Our first destination involved getting certified in the Pragmatic framework, a grid where marketing deliverables are organized from the stages of Strategy to Execution. Despite all the study, we quickly realized that it just didn’t work for our clients: young companies who needed a simpler system for starting out. What works for Apple may not work for startups at RevRoad.

The problem: too complicated.

Pragmatic Marketing Method Chart
Sostac marketing method



Our next stop was to incorporate the famous SOSTAC method. If you’re not familiar, this acronym stands for: situation, objectives, strategy, tactics, action, and control. These six pillars were very comprehensive, which we loved, but once again, the length turned us off. This infographic should give you an idea of just how much is covered by these six topics.

While the total time commitment of this process was a bit daunting for both us and our clients, the biggest drawback is that it still didn’t cover some of the branding, website, and PR activities we commonly engage in.

The problem: too lengthy, and didn’t cover some concepts that were most important to us

Act 3: Primal Branding


Following the SOSTAC, we paid a quick visit to Primal Branding, which was interesting to say the least. It’s a system of giving your brand more personality, using distinct messaging to generate word of mouth and transform your brand into a belief system. As intriguing as the cultish undertones were, this system ended up being very flowery and high-level, not concrete enough for us in its application.

The problem: too theoretical and overly complex.

Primal Branding Marketing process
Story Branding Marketing Method

Act 4: StoryBranding


Starting to feel the effects of our maiden voyage, we stumbled upon the StoryBrand method. Based on the book Building a StoryBrand by Donald Miller, this framework focuses on two market groups you need to look out for: heroes and champions. At this point in our journey, we already recognized many of the drawbacks we wanted to avoid, and could point several out in the StoryBrand. Here we saw the complexity of Pragmatic, the unnecessary fluff from the Primal, and the lack of certain inputs we remembered from the SOSTAC method all wrapped into one. Ouch. Thanks to some consulting sessions to help us understand the method better, we knew we were headed the right direction, but all those hours spent in meetings only succeeded in proving this just wasn’t the process for us.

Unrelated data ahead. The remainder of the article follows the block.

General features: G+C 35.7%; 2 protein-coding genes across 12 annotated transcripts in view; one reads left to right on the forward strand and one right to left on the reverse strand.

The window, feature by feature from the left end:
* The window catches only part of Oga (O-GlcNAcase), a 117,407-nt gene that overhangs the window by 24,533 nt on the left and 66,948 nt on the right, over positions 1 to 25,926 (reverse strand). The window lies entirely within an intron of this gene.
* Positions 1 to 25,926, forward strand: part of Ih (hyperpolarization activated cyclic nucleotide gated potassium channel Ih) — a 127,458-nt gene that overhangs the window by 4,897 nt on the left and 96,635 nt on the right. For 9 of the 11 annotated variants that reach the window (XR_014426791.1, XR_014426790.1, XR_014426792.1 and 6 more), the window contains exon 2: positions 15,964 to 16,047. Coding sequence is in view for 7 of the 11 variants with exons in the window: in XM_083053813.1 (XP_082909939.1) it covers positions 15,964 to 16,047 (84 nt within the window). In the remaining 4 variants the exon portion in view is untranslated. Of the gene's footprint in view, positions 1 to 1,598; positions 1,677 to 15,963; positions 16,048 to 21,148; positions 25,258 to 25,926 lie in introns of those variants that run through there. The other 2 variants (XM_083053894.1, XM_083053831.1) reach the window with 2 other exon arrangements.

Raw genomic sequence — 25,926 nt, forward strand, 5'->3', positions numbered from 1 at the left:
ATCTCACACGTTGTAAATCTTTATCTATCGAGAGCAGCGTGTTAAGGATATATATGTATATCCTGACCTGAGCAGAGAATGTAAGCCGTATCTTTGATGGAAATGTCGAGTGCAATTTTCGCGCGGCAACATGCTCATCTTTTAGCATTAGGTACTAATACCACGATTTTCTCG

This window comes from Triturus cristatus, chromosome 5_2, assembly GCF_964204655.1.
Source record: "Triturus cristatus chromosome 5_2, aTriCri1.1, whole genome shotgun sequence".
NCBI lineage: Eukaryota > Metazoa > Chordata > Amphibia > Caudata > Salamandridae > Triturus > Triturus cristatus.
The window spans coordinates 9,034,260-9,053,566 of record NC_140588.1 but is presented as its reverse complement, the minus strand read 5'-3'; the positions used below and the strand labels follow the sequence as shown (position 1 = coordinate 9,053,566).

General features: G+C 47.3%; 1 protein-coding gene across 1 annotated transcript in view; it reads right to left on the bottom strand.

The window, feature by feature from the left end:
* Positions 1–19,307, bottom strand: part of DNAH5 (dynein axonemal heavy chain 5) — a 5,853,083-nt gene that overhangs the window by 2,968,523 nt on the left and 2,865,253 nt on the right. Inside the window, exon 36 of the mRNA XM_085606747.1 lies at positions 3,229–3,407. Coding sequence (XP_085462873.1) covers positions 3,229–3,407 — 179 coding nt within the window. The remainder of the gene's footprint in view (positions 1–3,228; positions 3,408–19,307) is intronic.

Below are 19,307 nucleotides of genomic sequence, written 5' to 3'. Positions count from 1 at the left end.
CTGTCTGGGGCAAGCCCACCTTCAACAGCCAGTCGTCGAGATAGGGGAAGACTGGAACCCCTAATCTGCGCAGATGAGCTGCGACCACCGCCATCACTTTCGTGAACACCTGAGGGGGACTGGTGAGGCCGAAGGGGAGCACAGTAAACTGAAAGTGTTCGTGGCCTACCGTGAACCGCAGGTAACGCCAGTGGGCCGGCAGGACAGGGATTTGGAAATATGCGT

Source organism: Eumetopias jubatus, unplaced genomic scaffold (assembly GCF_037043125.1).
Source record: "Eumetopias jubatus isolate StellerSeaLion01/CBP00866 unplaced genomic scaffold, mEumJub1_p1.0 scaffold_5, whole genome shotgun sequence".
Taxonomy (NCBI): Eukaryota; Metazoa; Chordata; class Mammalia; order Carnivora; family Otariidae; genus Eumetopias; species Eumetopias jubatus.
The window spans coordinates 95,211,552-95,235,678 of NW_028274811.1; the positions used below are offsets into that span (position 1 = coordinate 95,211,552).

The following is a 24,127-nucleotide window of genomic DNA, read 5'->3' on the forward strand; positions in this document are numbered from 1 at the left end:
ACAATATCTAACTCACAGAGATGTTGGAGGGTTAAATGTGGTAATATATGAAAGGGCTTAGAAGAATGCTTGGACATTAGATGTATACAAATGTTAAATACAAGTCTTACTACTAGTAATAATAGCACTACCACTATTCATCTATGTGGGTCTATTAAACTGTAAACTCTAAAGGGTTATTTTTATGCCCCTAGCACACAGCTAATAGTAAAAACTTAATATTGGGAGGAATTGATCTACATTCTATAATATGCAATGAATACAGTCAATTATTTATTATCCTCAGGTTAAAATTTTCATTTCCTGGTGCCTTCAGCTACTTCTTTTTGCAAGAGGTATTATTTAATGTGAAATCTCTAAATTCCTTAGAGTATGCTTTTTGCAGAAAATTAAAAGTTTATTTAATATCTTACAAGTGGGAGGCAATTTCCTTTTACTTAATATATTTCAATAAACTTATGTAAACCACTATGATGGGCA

The problem: too complex, took too long, and was lacking certain important inputs.

Act 5: RevRoad’s Custom Three Phase Onboarding System


A true collaboration between the marketing and video teams, our team members developed this idea by taking inspiration from the Marketing Made Simple Framework by Donald Miller (the same author from the StoryBrand method!) and Dr. J.J. Petersen.

We loved the framework because it honed in on something very important to us: simple, yet comprehensive marketing. We began focusing on easy-to-digest questions, carefully laid out in a Google Form and standardized to work with any company and for any marketing service. Since we do it all here at RevRoad, these questions undoubtedly had to cover each of the main pillars of the modern marketing journey: branding, messaging, web design, social media, paid ads, and PR/promotion.